Abstract
Movement generation in humans appears to be processed through a three-layered architecture, where each layer corresponds to a different level of abstraction in the representation of the movement. In this article, we will present an architecture reflecting this organization and based on a modular approach to human movement generation. We will show that our architecture is well suited for the online generation and modulation of motor behaviors, but also for switching between motor behaviors. This will be illustrated respectively through an interactive drumming task and through switching between reaching and crawling.

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link (url) DOI [BibTex]

link (url) DOI [BibTex]

2007


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Hand placement during quadruped locomotion in a humanoid robot: A dynamical system approach

Degallier, S., Righetti, L., Ijspeert, A.

In 2007 IEEE/RSJ International Conference on Intelligent Robots and Systems, pages: 2047-2052, IEEE, San Diego, USA, 2007 (inproceedings)

Abstract
Locomotion on an irregular surface is a challenging task in robotics. Among different problems to solve to obtain robust locomotion, visually guided locomotion and accurate foot placement are of crucial importance. Robust controllers able to adapt to sensory-motor feedbacks, in particular to properly place feet on specific locations, are thus needed. Dynamical systems are well suited for this task as any online modification of the parameters leads to a smooth adaptation of the trajectories, allowing a safe integration of sensory-motor feedback. In this contribution, as a first step in the direction of locomotion on irregular surfaces, we present a controller that allows hand placement during crawling in a simulated humanoid robot. The goal of the controller is to superimpose rhythmic movements for crawling with discrete (i.e. short-term) modulations of the hand placements to reach specific marks on the ground.

mg

link (url) DOI [BibTex]

2007


link (url) DOI [BibTex]


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Lower body realization of the baby humanoid - ‘iCub’

Tsagarakis, N., Becchi, F., Righetti, L., Ijspeert, A., Caldwell, D.

In 2007 IEEE/RSJ International Conference on Intelligent Robots and Systems, pages: 3616-3622, IEEE, San Diego, USA, 2007 (inproceedings)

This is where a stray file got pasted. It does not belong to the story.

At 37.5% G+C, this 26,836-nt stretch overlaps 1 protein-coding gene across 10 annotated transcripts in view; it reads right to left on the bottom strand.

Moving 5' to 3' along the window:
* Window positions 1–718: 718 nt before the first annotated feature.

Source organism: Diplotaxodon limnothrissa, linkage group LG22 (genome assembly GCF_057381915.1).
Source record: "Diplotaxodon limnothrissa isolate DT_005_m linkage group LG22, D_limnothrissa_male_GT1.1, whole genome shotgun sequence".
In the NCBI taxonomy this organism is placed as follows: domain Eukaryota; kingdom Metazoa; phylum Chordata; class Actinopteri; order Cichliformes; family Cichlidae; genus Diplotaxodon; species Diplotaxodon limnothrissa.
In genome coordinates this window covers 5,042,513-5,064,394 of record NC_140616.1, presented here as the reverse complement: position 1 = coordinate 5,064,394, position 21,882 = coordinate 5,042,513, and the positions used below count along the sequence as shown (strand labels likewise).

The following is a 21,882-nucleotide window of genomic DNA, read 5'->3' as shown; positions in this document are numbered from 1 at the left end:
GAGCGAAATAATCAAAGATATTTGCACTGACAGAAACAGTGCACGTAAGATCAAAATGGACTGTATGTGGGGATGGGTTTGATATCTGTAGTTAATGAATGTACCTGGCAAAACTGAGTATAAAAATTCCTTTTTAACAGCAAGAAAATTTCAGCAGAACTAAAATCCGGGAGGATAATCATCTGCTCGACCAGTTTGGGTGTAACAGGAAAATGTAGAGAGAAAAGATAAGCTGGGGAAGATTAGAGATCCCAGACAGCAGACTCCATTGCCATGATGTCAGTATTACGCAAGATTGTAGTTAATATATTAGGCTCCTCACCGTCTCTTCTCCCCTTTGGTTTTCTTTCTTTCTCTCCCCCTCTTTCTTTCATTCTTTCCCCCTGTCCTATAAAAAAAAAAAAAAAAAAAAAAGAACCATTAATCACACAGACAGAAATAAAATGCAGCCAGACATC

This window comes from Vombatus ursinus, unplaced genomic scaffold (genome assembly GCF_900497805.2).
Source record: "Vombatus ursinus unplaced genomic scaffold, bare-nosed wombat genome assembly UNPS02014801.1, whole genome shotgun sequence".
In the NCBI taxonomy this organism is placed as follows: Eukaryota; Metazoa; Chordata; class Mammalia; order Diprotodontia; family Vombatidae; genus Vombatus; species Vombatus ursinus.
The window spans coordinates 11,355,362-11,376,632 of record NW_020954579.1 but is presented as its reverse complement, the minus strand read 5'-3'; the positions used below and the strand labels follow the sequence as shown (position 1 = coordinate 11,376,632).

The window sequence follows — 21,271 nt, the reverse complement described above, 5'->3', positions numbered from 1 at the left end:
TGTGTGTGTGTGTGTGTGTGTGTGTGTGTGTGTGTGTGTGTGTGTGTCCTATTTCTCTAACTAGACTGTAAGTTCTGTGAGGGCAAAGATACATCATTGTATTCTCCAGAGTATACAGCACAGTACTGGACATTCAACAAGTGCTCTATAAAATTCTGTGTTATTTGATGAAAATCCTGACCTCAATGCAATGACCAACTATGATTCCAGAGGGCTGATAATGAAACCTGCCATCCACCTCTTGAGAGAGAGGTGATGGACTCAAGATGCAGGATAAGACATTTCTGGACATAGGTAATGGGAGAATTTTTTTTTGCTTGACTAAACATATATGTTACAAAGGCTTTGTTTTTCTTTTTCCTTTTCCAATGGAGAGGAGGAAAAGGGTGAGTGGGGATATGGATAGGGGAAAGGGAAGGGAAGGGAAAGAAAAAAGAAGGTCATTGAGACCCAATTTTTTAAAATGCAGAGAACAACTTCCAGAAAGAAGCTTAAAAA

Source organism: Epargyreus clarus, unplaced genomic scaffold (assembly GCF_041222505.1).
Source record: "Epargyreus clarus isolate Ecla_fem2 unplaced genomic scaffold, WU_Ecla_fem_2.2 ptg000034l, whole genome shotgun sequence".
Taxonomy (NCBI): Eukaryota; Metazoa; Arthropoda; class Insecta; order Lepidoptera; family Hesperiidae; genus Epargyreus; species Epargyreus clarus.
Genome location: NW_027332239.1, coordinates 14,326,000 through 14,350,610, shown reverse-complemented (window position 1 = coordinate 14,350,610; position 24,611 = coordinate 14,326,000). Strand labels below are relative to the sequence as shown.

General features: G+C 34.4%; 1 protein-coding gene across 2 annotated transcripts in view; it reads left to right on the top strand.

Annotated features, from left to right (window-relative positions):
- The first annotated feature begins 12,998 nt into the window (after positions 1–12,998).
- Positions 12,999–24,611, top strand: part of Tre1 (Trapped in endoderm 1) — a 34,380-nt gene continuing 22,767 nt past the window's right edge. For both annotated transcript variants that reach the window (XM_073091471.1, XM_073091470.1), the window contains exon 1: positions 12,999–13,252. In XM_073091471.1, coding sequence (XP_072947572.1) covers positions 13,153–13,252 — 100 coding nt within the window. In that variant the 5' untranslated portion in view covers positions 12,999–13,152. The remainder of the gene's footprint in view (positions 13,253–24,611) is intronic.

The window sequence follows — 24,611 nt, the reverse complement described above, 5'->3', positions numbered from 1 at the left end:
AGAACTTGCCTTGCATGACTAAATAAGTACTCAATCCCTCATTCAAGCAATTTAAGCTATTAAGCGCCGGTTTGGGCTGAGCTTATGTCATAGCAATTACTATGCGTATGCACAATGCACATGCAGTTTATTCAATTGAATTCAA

Abstract
Nowadays, the understanding of the human cognition and it application to robotic systems forms a great challenge of research. The iCub is a robotic platform that was developed within the RobotCub European project to provide the cognition research community with an open baby- humanoid platform for understanding and development of cognitive systems. In this paper we present the design requirements and mechanical realization of the lower body developed for the "iCub". In particular the leg and the waist mechanisms adopted for lower body to match the size and physical abilities of a 2 frac12 year old human baby are introduced.

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link (url) DOI [BibTex]

link (url) DOI [BibTex]


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iCub - The Design and Realization of an Open Humanoid Platform for Cognitive and Neuroscience Research

Tsagarakis, N., Metta, G., Sandini, G., Vernon, D., Beira, R., Becchi, F., Righetti, L., Santos-Victor, J., Ijspeert, A., Carrozza, M., Caldwell, D.

Advanced Robotics, 21(10):1151-1175, 2007 (article)

Abstract
The development of robotic cognition and the advancement of understanding of human cognition form two of the current greatest challenges in robotics and neuroscience, respectively. The RobotCub project aims to develop an embodied robotic child (iCub) with the physical (height 90 cm and mass less than 23 kg) and ultimately cognitive abilities of a 2.5-year-old human child. The iCub will be a freely available open system which can be used by scientists in all cognate disciplines from developmental psychology to epigenetic robotics to enhance understanding of cognitive systems through the study of cognitive development. The iCub will be open both in software, but more importantly in all aspects of the hardware and mechanical design. In this paper the design of the mechanisms and structures forming the basic 'body' of the iCub are described. The papers considers kinematic structures dynamic design criteria, actuator specification and selection, and detailed mechanical and electronic design. The paper concludes with tests of the performance of sample joints, and comparison of these results with the design requirements and simulation projects.

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link (url) DOI [BibTex]

link (url) DOI [BibTex]


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Guided Self-organisation for Autonomous Robot Development

Martius, G., Herrmann, J. M., Der, R.

In Advances in Artificial Life 9th European Conference, ECAL 2007, 4648, pages: 766-775, LNCS, Springer, 2007 (inproceedings)

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[BibTex]

[BibTex]